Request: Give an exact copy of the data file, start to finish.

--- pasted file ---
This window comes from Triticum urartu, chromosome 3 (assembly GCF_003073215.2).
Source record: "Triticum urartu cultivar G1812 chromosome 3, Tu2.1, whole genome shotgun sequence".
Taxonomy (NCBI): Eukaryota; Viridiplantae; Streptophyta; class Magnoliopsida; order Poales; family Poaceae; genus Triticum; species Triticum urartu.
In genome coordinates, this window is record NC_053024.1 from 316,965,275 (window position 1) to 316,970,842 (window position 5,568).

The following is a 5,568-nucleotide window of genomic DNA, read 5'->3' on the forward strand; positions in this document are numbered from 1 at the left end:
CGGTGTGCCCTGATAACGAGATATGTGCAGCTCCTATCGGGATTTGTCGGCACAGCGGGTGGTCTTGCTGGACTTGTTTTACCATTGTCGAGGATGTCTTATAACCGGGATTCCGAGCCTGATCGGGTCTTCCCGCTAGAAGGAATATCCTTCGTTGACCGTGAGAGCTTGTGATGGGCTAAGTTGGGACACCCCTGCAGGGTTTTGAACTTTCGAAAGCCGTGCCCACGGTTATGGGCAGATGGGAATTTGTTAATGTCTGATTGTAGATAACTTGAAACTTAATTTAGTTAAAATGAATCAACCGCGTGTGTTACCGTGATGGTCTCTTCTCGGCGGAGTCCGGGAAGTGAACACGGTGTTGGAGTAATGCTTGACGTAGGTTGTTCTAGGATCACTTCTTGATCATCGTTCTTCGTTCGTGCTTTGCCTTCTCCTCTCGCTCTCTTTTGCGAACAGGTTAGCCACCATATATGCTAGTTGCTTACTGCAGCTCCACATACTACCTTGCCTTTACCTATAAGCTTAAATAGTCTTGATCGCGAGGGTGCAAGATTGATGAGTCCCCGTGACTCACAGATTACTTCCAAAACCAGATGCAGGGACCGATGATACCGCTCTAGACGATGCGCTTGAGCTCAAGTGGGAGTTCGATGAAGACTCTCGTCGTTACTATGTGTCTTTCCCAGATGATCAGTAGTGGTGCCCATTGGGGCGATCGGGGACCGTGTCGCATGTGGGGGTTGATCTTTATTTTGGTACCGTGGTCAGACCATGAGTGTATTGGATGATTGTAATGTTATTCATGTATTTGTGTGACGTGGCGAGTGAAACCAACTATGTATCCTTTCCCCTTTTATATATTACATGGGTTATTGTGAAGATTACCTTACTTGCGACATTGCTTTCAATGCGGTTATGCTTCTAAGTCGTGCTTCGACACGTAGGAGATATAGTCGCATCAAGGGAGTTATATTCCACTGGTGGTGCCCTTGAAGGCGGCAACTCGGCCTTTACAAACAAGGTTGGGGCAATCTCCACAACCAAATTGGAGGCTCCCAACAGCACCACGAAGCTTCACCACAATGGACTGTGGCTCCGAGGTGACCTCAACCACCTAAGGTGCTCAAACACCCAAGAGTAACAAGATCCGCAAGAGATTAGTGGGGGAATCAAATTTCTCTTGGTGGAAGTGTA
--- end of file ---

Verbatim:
This window comes from Triticum urartu, chromosome 3 (assembly GCF_003073215.2).
Source record: "Triticum urartu cultivar G1812 chromosome 3, Tu2.1, whole genome shotgun sequence".
Taxonomy (NCBI): Eukaryota; Viridiplantae; Streptophyta; class Magnoliopsida; order Poales; family Poaceae; genus Triticum; species Triticum urartu.
In genome coordinates, this window is record NC_053024.1 from 316,965,275 (window position 1) to 316,970,842 (window position 5,568).

The following is a 5,568-nucleotide window of genomic DNA, read 5'->3' on the forward strand; positions in this document are numbered from 1 at the left end:
CGGTGTGCCCTGATAACGAGATATGTGCAGCTCCTATCGGGATTTGTCGGCACAGCGGGTGGTCTTGCTGGACTTGTTTTACCATTGTCGAGGATGTCTTATAACCGGGATTCCGAGCCTGATCGGGTCTTCCCGCTAGAAGGAATATCCTTCGTTGACCGTGAGAGCTTGTGATGGGCTAAGTTGGGACACCCCTGCAGGGTTTTGAACTTTCGAAAGCCGTGCCCACGGTTATGGGCAGATGGGAATTTGTTAATGTCTGATTGTAGATAACTTGAAACTTAATTTAGTTAAAATGAATCAACCGCGTGTGTTACCGTGATGGTCTCTTCTCGGCGGAGTCCGGGAAGTGAACACGGTGTTGGAGTAATGCTTGACGTAGGTTGTTCTAGGATCACTTCTTGATCATCGTTCTTCGTTCGTGCTTTGCCTTCTCCTCTCGCTCTCTTTTGCGAACAGGTTAGCCACCATATATGCTAGTTGCTTACTGCAGCTCCACATACTACCTTGCCTTTACCTATAAGCTTAAATAGTCTTGATCGCGAGGGTGCAAGATTGATGAGTCCCCGTGACTCACAGATTACTTCCAAAACCAGATGCAGGGACCGATGATACCGCTCTAGACGATGCGCTTGAGCTCAAGTGGGAGTTCGATGAAGACTCTCGTCGTTACTATGTGTCTTTCCCAGATGATCAGTAGTGGTGCCCATTGGGGCGATCGGGGACCGTGTCGCATGTGGGGGTTGATCTTTATTTTGGTACCGTGGTCAGACCATGAGTGTATTGGATGATTGTAATGTTATTCATGTATTTGTGTGACGTGGCGAGTGAAACCAACTATGTATCCTTTCCCCTTTTATATATTACATGGGTTATTGTGAAGATTACCTTACTTGCGACATTGCTTTCAATGCGGTTATGCTTCTAAGTCGTGCTTCGACACGTAGGAGATATAGTCGCATCAAGGGAGTTATATTCCACTGGTGGTGCCCTTGAAGGCGGCAACTCGGCCTTTACAAACAAGGTTGGGGCAATCTCCACAACCAAATTGGAGGCTCCCAACAGCACCACGAAGCTTCACCACAATGGACTGTGGCTCCGAGGTGACCTCAACCACCTAAGGTGCTCAAACACCCAAGAGTAACAAGATCCGCAAGAGATTAGTGGGGGAATCAAATTTCTCTTGGTGGAAGTGTA